Under the General tab you’ll want your Mac to demand that users provide a password to unlock the screensaver or when you wake (or unsuspend) your Mac. By default, Mountain Lion requires a password to be provided immediately once the screen is locked. This is an effective way of ensuring your Mac isn’t accessed for unauthorised use. We do advise assigning a ‘return to base’ message to appear on the lock screen.

It’s worth it to us, for peace of mind, to offer a reward to have our Macs returned. Once applied, the warning message appears on both the lock screen and on system boot if you have FileVault enabled.


The next configuration option relates to Apple’s Gatekeeper trusted software initiative. Gatekeeper was introduced in OS X Lion 10.7.5 and OS X Mountain Lion and is really the combination of a few things. Mainly, the file quarantine inspection function is used with downloads in Safari, Mail, Messages and other applications, as well as being a digital signature system used for Apple’s registered developer program and the Mac App Store.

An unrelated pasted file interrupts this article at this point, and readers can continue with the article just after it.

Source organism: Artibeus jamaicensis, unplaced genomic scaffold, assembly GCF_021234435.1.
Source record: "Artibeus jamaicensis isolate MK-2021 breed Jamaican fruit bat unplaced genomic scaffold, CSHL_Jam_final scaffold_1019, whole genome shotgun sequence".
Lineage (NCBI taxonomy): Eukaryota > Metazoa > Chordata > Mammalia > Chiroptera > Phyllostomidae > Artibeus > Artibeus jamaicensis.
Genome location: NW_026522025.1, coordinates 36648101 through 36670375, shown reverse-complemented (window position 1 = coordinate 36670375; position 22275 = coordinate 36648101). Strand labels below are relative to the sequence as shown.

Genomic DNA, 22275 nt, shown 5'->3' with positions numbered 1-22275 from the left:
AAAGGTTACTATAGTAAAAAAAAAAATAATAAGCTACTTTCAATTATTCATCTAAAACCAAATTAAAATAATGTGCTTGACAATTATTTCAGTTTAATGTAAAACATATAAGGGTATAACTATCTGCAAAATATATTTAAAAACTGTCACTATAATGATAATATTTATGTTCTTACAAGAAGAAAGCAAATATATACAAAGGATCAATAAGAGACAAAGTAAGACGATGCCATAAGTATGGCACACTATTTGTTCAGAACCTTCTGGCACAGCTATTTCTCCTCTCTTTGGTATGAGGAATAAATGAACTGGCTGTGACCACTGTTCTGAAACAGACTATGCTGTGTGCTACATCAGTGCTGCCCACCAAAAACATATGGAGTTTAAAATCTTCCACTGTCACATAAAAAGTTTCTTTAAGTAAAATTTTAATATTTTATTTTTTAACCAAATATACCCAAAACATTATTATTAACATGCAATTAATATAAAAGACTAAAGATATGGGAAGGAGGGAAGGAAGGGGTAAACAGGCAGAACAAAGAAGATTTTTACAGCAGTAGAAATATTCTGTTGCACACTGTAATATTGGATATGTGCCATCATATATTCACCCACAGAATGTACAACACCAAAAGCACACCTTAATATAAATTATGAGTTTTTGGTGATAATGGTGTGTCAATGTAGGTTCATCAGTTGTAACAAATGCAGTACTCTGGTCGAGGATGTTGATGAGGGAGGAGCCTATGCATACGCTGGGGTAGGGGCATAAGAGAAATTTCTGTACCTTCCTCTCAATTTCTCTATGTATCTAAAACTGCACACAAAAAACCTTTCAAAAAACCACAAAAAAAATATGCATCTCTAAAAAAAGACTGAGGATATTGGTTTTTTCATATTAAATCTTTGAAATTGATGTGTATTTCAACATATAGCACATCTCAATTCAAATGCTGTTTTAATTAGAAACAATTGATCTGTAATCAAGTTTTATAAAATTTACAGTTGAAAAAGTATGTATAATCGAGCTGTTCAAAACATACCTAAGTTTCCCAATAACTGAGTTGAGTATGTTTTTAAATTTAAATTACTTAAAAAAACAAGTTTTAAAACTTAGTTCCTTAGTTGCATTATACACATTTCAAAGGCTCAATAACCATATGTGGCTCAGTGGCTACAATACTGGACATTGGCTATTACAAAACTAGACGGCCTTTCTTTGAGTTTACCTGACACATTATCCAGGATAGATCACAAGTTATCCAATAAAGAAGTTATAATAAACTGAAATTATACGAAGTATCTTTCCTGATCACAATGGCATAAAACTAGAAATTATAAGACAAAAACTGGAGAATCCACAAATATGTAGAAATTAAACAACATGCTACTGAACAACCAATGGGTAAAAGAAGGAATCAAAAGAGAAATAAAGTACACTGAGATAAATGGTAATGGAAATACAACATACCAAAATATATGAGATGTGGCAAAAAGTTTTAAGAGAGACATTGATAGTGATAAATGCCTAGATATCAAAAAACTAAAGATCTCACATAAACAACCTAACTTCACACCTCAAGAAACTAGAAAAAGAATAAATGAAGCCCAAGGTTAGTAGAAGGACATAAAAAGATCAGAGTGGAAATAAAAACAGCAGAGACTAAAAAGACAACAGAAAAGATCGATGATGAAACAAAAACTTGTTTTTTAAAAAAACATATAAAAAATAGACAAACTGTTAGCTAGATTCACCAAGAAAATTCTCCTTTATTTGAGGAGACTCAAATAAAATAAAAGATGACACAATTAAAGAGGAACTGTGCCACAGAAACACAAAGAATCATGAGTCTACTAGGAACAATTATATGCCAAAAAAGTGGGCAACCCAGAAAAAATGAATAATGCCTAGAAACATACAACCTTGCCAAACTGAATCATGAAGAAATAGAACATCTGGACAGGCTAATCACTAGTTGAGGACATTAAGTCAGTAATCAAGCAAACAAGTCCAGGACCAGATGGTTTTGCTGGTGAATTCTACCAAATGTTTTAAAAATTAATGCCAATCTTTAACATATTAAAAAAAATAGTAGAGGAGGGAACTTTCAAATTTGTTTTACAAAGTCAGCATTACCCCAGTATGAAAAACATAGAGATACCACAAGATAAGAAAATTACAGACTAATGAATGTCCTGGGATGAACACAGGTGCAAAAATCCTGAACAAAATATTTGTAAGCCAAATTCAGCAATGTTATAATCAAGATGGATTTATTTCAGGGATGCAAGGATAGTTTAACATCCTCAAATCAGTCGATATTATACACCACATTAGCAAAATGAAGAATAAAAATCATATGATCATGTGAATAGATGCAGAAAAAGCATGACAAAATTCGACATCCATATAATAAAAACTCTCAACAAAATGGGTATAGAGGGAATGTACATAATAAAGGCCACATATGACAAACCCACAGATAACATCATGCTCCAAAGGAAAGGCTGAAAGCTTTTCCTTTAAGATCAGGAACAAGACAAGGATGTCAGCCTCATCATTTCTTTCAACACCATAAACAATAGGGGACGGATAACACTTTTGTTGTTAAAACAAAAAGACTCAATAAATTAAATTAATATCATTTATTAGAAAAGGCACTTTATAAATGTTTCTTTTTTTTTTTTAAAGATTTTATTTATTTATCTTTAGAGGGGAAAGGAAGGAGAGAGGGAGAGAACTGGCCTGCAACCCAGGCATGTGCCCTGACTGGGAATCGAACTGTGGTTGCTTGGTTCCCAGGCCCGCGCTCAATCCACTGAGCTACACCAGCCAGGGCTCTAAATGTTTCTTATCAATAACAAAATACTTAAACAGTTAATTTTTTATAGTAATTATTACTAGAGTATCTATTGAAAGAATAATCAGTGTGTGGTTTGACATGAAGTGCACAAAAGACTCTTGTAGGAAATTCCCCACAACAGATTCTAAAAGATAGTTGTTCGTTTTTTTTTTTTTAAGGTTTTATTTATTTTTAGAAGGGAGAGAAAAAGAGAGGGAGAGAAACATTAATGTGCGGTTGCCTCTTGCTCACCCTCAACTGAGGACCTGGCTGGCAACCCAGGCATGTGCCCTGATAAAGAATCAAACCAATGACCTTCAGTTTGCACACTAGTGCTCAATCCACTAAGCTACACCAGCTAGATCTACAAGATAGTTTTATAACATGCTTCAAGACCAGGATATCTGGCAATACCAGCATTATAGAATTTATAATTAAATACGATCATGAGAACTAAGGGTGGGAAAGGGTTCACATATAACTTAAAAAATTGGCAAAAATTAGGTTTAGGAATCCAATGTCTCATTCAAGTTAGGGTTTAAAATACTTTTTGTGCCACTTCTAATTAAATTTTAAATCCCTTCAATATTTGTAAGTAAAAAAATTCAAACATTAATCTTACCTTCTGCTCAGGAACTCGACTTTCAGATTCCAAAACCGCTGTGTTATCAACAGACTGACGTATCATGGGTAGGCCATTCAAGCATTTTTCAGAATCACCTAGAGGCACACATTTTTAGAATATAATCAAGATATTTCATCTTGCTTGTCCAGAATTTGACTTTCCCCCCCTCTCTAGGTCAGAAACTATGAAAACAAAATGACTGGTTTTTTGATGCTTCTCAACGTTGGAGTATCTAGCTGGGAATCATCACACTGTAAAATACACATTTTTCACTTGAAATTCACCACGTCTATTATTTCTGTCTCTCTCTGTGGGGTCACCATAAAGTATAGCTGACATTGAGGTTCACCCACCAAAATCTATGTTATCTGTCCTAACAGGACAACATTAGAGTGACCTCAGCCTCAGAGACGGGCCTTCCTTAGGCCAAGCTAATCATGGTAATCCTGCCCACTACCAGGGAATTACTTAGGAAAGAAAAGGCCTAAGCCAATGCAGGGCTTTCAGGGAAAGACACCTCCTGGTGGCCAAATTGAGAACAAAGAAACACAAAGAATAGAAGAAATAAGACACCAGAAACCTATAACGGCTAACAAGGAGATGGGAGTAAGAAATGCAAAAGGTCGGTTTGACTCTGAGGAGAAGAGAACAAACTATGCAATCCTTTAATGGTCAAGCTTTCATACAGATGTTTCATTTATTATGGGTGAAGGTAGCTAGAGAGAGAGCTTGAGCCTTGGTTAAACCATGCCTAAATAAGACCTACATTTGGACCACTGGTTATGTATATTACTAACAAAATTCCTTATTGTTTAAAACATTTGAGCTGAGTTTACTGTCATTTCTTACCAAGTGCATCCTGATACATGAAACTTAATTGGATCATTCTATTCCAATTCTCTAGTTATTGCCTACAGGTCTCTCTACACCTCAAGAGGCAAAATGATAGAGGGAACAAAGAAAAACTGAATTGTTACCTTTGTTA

ID default. In default mode, all applications not signed with an Apple Developer ID will need to be manually approved by the user in order to run the software.

The next configuration option relates to Apple’s Gatekeeper trusted software initiative. Gatekeeper was introduced in OS X Lion 10.7.5 and OS X Mountain Lion and is really the combination of a few things. Mainly, the file quarantine inspection function is used with downloads in Safari, Mail, Messages and other applications, as well as being a digital signature system used for Apple’s registered developer program and the Mac App Store.

Registered developers can digitally sign their software using their Developer ID certificate. This digital certificate framework permits Apple and, indirectly, the end user to confirm that the application was signed by someone who has provided their contact and/or company details (and US$99) to Apple. Or that it was signed by someone with access to that key in some way.